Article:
It started with two
Through 50 years of snowmobiling, one accumulates a number of memories. Les just decided to hang on to most of them in the most literal sense, starting with a couple of 1976 Scorpion Sno Pro custom builds he raced. From there, the collection has grown to more than 100 sleds. He displays more than 80 fully restored or original snowmobiles in his museum (11,000+ square feet).

The remaining sleds are in various states of assembly. Any vintage aficionado can appreciate the time it takes to piece a sled together.
AmSnow test rider Les Pinz vintage Polaris X-3 1970s parachute
Pinz’s one-off sleds include the Polaris X-3 of the 1970s equppied with a safety parachute.
Les Pinz photo
“I don’t have a favorite brand, but I like the variety of engineering,” said Pinz. “I’d rather be called a historian than a collector. I just want to instill what [snowmobiling] was like to younger people.”

Les’ display is not just limited to complete sleds either. Touring his showroom, you’ll see vintage helmets, garments, signs and advertisements. You’ll also find an Arctic Cat bicycle and a “Grass Cat” riding lawn mower. He also has parts, molds and various engines displayed all on their own.

“I always look for the rare, unique things,” said Les. “I love engines because of how they initially came from Germany as water pump motors, and they needed to work in winter conditions.”
AmSnow test rider Les Pinz vintage collection museum engines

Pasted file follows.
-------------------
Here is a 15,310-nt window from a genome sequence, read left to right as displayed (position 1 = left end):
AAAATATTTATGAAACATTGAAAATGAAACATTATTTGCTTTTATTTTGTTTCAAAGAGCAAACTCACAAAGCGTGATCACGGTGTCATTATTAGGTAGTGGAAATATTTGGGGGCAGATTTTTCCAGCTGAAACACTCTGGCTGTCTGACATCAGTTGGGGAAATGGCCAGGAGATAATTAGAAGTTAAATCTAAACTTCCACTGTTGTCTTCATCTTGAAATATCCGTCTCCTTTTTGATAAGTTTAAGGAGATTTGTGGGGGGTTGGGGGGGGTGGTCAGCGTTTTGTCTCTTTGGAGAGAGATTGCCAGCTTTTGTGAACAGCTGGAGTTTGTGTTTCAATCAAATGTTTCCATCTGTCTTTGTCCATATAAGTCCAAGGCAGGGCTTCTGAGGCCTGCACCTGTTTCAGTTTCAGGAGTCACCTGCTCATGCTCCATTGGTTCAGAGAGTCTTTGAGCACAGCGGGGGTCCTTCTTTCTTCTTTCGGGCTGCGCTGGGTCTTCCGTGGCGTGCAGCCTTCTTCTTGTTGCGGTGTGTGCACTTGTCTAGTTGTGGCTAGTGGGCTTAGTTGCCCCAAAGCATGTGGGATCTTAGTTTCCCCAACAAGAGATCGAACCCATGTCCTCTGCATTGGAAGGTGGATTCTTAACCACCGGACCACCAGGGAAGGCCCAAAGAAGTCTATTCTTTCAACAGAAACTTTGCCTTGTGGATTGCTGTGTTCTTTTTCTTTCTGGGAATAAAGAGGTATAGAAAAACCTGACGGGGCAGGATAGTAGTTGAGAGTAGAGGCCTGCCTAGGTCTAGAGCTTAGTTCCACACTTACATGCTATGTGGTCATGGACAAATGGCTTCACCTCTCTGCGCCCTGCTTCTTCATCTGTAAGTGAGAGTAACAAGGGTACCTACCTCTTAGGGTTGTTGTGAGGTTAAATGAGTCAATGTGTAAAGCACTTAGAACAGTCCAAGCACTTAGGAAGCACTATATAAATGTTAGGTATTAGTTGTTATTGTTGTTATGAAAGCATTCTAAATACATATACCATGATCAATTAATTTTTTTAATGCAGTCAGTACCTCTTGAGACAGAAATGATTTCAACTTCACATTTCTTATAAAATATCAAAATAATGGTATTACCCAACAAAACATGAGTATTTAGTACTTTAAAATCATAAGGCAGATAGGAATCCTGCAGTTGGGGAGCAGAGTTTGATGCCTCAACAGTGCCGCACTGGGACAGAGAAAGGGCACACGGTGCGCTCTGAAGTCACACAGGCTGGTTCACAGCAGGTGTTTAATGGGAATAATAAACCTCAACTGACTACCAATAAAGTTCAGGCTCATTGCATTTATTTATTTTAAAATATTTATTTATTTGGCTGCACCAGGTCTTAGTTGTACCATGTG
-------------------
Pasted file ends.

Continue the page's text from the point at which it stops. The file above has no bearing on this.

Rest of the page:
A history of engines surrounds the museum.
Les Pinz photo
He’s seen plenty in the way of change in his 50 years in the sport. Most notably, he says, are how today’s sleds are powered.

“What’s most impressive is the quality of the engines,” said Pinz. “Around 1970, OEMs started making snowmobile-specific engines. Material changes, different ideas, everything is so light and durable now for the HP the machines put out compared to what it was. I remember riding only 20-30 miles with parts falling off. Today’s engine-clutch combos get more power to the track with smoother reliability.”

When asked what his advice would be to today’s snowmobiler, he replied, “Don’t ever be afraid to tackle a vintage project. Seek out someone who rode that sled and can teach you about it. There’s a great personal satisfaction in riding something you fixed or restored. Plus, riding is really fun!”

We couldn’t agree more!
AmSnow test rider Les Pinz vintage
Les Pinz
Les' First Race
“My first race was 100 miles around Lake Mille Lacs on a Scorpion with about four inches of travel in the suspension, and it beat the living hell out of me!

Lake Mille Lacs holds about 5,000 fish houses each year. They were gone in March for the race, but all the plowed ice roads with 3- to 4-foot banks remained!

About one-third of the way through the race I thought, ‘I’m going to make it, but there’s no chance this sled’s going to make it!’ We stopped to re-fuel with the sled miraculously still intact, and by the time I got three-quarters through the beating, I thought, ‘This machine will make it, but I’m not!’

When we finally got to the finish line, I took first place by two seconds. I still have that trophy today.”

Les’ narrow margin of victory may have been a little more comfortable had he not stopped mid-race to answer nature’s call.

“I learned a valuable lesson that day,” he said.